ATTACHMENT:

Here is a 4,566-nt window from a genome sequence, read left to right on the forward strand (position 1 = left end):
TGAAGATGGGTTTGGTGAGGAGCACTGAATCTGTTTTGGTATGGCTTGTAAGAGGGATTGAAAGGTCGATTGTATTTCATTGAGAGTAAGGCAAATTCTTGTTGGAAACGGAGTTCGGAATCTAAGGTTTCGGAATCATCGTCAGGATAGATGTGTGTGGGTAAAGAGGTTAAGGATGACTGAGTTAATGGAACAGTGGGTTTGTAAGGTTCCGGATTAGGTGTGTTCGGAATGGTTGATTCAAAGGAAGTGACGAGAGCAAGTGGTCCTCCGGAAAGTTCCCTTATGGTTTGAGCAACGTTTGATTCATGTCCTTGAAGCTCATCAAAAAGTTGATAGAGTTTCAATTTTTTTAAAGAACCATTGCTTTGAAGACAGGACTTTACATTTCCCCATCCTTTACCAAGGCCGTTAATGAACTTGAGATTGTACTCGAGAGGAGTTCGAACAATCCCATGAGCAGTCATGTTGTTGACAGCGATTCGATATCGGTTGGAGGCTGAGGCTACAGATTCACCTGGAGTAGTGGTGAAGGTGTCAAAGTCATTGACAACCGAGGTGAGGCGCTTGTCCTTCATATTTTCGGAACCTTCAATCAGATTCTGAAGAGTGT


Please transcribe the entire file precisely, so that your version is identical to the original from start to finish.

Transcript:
Here is a 4,566-nt window from a genome sequence, read left to right on the forward strand (position 1 = left end):
TGAAGATGGGTTTGGTGAGGAGCACTGAATCTGTTTTGGTATGGCTTGTAAGAGGGATTGAAAGGTCGATTGTATTTCATTGAGAGTAAGGCAAATTCTTGTTGGAAACGGAGTTCGGAATCTAAGGTTTCGGAATCATCGTCAGGATAGATGTGTGTGGGTAAAGAGGTTAAGGATGACTGAGTTAATGGAACAGTGGGTTTGTAAGGTTCCGGATTAGGTGTGTTCGGAATGGTTGATTCAAAGGAAGTGACGAGAGCAAGTGGTCCTCCGGAAAGTTCCCTTATGGTTTGAGCAACGTTTGATTCATGTCCTTGAAGCTCATCAAAAAGTTGATAGAGTTTCAATTTTTTTAAAGAACCATTGCTTTGAAGACAGGACTTTACATTTCCCCATCCTTTACCAAGGCCGTTAATGAACTTGAGATTGTACTCGAGAGGAGTTCGAACAATCCCATGAGCAGTCATGTTGTTGACAGCGATTCGATATCGGTTGGAGGCTGAGGCTACAGATTCACCTGGAGTAGTGGTGAAGGTGTCAAAGTCATTGACAACCGAGGTGAGGCGCTTGTCCTTCATATTTTCGGAACCTTCAATCAGATTCTGAAGAGTGT